According to Experian®, one of the major credit reporting agencies, the average FICO® Score in the US was 714 as of September 2021. This falls into the "good" category, which means that most Americans have a decent chance of getting approved for loans or other forms of credit.

However, the average credit score varies by state, age group, income level, and other factors. For example:

  • The states with the highest average FICO® Scores were Minnesota (739), South Dakota (734), Vermont (733), New Hampshire (732), and Massachusetts (731).
  • The states with the lowest average FICO® Scores were Mississippi (675), Louisiana (677), Nevada (686), Texas (688), and Oklahoma (689).
  • The age group with the highest average FICO® Score was baby boomers (ages 56 to 74), with a score of 736.
  • The age group with the lowest average FICO® Score was millennials (ages 24 to 39), with a score of 680.
  • The income level with the highest average FICO® Score was $100K or more per year, with a score of 765.
  • The income level with the lowest average FICO® Score was less than $25K per year, with a score of 662.


[2] Credit Reports and Scores | USAGov

[3] Average Credit Score in America: 2021 Report - ValuePenguin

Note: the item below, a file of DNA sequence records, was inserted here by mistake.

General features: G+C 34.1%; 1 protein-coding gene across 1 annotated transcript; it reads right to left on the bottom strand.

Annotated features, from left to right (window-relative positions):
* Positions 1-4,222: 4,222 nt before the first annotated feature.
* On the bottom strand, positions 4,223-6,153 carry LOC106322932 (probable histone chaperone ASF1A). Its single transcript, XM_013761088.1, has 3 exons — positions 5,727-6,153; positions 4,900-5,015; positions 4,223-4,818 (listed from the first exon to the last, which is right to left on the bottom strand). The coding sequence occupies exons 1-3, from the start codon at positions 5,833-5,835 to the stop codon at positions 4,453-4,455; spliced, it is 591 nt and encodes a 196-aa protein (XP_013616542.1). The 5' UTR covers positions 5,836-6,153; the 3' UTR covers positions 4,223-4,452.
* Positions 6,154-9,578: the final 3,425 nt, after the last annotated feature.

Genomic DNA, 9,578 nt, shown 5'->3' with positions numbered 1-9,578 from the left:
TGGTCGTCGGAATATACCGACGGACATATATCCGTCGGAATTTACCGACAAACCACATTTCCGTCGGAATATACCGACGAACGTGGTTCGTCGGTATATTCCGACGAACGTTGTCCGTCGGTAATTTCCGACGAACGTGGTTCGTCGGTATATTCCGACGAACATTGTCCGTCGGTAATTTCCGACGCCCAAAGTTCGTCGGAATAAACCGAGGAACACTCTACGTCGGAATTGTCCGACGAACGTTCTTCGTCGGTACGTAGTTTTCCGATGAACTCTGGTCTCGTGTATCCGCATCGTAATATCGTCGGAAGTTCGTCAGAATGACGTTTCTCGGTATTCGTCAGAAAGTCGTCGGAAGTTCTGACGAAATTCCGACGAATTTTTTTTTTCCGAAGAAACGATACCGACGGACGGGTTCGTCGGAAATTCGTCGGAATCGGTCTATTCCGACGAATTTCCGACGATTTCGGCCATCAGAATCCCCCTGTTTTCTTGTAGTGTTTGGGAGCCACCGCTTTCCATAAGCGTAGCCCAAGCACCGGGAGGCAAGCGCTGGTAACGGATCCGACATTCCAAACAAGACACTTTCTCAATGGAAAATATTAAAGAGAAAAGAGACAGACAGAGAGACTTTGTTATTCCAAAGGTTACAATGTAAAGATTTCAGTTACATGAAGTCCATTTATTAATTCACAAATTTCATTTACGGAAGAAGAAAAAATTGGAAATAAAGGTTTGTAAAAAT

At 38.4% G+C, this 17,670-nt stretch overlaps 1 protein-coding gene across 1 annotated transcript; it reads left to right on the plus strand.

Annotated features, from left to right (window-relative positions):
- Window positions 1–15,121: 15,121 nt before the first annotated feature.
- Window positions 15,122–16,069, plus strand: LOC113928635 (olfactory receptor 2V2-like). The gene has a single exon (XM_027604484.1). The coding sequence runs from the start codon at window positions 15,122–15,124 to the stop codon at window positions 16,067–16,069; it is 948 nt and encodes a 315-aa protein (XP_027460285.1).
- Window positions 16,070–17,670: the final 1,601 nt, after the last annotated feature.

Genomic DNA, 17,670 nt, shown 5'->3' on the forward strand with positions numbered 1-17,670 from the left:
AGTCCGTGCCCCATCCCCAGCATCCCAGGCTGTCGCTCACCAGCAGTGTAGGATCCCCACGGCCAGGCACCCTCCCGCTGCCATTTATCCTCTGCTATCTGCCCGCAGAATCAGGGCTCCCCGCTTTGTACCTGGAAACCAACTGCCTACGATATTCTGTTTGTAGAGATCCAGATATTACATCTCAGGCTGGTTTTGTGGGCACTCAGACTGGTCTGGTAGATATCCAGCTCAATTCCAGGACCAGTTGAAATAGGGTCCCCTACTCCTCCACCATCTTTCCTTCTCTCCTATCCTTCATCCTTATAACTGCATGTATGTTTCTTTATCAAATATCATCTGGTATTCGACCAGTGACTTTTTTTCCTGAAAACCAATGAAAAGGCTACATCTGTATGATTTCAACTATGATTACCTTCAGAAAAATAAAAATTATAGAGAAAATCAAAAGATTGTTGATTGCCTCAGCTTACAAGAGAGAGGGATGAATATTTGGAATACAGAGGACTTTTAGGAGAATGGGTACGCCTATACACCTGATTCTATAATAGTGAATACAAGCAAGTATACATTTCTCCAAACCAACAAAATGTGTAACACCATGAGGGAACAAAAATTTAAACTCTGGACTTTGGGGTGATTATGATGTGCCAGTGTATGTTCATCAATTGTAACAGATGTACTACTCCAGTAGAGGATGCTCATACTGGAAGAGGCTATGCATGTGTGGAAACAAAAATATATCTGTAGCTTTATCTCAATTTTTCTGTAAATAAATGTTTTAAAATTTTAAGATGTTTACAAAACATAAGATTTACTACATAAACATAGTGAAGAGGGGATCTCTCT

[4] What Is Average Credit Score for Each State? - Business Insider

[6] Average Credit Score in America: Report | The Motley Fool

How can you improve your credit score?

Improving your credit score takes time and effort, but it can pay off in many ways. Here are some tips to help you boost your score:

  1.  Check your credit reports regularly. You can get one free copy of your report from each of the three major bureaus every year through . You can also get free weekly reports until December 2023 due to COVID-19 pandemic relief measures . Review your reports for any errors or inaccuracies that could lower your score , such as incorrect personal information , accounts that don't belong to you , or payments that were reported late when they weren't . If you find any errors , dispute them with each bureau as soon as possible.